Estimated read time: 2-3 minutes
This archived news story is available only for your personal, non-commercial use. Information in the story may be outdated or superseded by additional information. Reading or replaying the story in its archived form does not constitute a republication of the story.
Ed Yeates reporting On spring break weekends, St. George has a reputation as a pretty wild place. But you should have seen it 200 million years ago!
It was an amazing gathering place for all kinds of dinosaurs and other prehistoric beasts -- even sharks. A recent discovery is bolstering St. George as a modern day dinosaur capital.
Just when experts thought people down here had overturned the last stone, more keep popping up, like another 140 slabs now stacked alongside the older ones.
Sheldon Johnson / Overturned the First Stone: "THEY WERE JUST ASTOUNDED TO SEE THAT MANY AND THE QUALITY, YOU KNOW, YOU CAN SEE THE SCALES EVEN, THE SHAPES, THE KNUCKLES OF THE FEET AND THE CLAWS."
Dinosaurs, fish, plants, even prehistoric worms and eels - their pathways forever embedded in rock after rock after rock. This now has become one of the most remarkable sites in the world.
ED YEATES, SCIENCE SPECIALIST: "THIS IS THE ST. GEORGE AREA 2003. POPULATION, APPROXIMATELY 60,000 PEOPLE. BUT LET'S STEP BACK 200- TO 205 MILLION YEARS AGO. THIS IS WHAT IT LOOKED LIKE."
Artist Robert Milner captures a time when dinosaurs and crocodiles migrated to a huge lake covering 40 miles to feed on stranded fish.
Andrew Milner / Paleontologist, City of St. George: "WE HAVE IDENTIFIED 16 DINOSAUR TRACK LAYERS AND WE'VE ALSO TRACED THE MAIN DINOSAUR TRACK SITE - MAIN TRACK LAYER ALL THE WAY ACROSS ST. GEORGE."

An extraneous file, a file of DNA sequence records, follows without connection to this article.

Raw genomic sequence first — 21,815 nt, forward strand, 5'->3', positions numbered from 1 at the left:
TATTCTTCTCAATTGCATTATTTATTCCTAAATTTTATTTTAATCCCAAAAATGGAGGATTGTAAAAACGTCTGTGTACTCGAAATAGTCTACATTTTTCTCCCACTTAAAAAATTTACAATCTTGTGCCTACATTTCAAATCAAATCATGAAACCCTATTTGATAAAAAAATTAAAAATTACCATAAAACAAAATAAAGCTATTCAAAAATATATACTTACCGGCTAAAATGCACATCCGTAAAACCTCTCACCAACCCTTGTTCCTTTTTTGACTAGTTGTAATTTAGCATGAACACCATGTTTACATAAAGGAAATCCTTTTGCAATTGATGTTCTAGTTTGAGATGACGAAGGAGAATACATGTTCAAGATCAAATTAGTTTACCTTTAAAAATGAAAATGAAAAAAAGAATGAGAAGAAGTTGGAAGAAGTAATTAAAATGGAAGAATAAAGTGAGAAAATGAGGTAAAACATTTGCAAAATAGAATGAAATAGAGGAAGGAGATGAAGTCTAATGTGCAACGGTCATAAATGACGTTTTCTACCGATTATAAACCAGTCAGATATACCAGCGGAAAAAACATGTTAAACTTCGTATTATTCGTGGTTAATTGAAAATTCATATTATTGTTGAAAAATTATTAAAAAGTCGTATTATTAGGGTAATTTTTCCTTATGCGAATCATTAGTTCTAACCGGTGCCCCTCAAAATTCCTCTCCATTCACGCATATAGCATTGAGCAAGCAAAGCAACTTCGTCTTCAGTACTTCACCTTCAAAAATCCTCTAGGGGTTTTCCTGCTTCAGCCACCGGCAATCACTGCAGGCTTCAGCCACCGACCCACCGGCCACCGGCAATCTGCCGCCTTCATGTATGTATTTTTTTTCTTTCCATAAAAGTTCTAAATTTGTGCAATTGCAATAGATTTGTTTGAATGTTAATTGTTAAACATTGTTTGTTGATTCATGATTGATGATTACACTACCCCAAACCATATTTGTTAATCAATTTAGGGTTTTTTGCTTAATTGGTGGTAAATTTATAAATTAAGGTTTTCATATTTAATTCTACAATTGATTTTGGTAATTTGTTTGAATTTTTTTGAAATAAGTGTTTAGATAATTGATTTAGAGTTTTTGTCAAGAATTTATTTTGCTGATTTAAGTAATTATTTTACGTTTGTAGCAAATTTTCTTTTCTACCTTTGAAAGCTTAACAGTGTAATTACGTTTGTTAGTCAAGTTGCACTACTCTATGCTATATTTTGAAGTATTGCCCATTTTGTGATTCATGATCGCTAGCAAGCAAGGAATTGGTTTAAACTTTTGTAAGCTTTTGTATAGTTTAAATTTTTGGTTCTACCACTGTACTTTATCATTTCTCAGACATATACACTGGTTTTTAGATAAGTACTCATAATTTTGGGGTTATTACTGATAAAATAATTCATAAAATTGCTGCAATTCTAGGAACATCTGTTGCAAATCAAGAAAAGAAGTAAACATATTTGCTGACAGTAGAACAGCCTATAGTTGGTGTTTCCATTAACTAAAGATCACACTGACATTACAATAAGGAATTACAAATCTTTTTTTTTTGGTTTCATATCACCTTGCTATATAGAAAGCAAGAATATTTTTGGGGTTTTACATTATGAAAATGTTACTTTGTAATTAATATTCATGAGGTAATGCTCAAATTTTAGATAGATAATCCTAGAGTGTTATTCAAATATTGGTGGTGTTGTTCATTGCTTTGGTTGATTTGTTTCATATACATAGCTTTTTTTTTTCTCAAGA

MILNER: "WE CAN'T BELIEVE THE SIZE OF THE AREA THAT WE'RE FINDING THESE SWIM TRACKS."
Hundreds of toe and claw prints from two types of meat eating dinosaurs - forever frozen in time.
MILNER: "HE'S PROBABLY SLICING THROUGH THE MUD - HIS TOE - THEN HE STOPS AND PULLS IT OUT."
Even skin impressions, left behind on toe pads and heels.
MILNER: "EVEN DOWN BETWEEN THE TOES, BEAUTIFUL DETAIL AND SKIN IMPRESSIONS. AND THEN ALONG THE SIDES OF THE TOE YOU CAN SEE THESE PARALLEL SCRATCH LINES. THOSE ARE CAUSED BY THE SCALES SCRATCHING THE MUD AS THE DINOSAUR LIFTED HIS FOOT UP OUT OF THE MUD."
A restored tooth might be the oldest know dinosaur remains in Utah. Here, the markings of what could be a new species of a fresh water shark.
Theresa Walker / Dinosaur Track Coordinator: "IT'S PRETTY AMAZING. WHEN YOU START FINDING ONE DISCOVERY AFTER ANOTHER DISCOVERY AFTER ANOTHER DISCOVERY, IT'S HARD TO UNDERSTAND THAT THIS PLACE WAS REALLY SERIOUS DINOSAUR."
But serious dinosaur it is - enough now to propose a new non profit science campus and museum, with full support from St. George and Washington County.
The groundbreaking for that new museum is scheduled this August.